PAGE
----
I don't know the answer to these questions.  Groupon fans will say they that they are 'scale up' costs and will decrease as a percentage of revenue overtime. Maybe.

I am not a personal fan of Groupon offers (although my wife is, which may really be the reason that I'm not!).  To me, they mostly involve convincing me to buy things I would not have otherwise purchased, or purchase them at stores I would not have otherwise shopped at. In the end, this has to be true.  Otherwise, the merchants that use Groupon are simply throwing money away.  Remember, if you pay $10 for $20 of merchandise/service, the merchant is only getting $5 for that $20.  Therefore, they must be getting 'follow on' value, either through additional purchases by you, or indirect marketing (purchases by others because you talked about it, etc.).  Because of this, I don't believe that the merchants will be highly sticky.  IE, I think the costs to sell offers will continue to be high, as merchants continue to churn through the system. 

On the other hand, I doubt there will be a huge churn in the subscribers.  They already have 83 Million, which is an impressive number.  But they only have 15 Million customers (still a big number, but less than 20% of subscribers).  Also note, the Subscribers are 'as of' March 31, 2011 while the customers are aggregate.  It would be interesting to see the number of repeat customers, and the subscriber churn.  Searches for 'turnover' and 'repeat' in the S-1 yielded no results.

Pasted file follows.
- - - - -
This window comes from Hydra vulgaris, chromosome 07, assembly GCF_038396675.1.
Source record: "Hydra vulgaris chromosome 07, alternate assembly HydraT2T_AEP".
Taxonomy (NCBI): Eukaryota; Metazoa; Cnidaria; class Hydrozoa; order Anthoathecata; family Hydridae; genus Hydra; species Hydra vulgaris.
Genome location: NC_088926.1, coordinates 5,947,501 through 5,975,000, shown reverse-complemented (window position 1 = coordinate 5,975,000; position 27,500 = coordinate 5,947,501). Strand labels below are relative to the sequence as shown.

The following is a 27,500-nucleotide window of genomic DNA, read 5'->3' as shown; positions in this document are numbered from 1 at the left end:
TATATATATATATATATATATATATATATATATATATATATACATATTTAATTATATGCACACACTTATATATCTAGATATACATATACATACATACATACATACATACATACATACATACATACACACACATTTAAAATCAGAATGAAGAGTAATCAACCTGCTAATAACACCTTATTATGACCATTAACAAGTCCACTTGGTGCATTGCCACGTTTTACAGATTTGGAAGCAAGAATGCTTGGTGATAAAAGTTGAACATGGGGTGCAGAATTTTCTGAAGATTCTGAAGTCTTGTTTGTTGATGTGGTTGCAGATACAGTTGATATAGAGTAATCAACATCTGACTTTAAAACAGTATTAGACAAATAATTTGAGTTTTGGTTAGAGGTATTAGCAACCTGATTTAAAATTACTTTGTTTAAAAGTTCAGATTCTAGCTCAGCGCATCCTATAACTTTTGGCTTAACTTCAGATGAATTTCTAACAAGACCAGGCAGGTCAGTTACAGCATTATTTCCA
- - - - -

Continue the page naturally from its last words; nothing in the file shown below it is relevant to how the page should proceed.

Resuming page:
With the current IPO market, I'm sure they will get a nice initial IPO pop.  People are starved for public tech companies, and there are very few new ones available at this point.  But will they become the next, or the next  Only time will tell.

I wish Groupon well.  As a former Chicagoan, and a friend of people who work with or for them, I hope they can prove out that their customer/merchant acquisition costs will reduce and become a profit powerhouse.  And we'll see how act 2 (Groupon NOW) and act 3 (?) play out.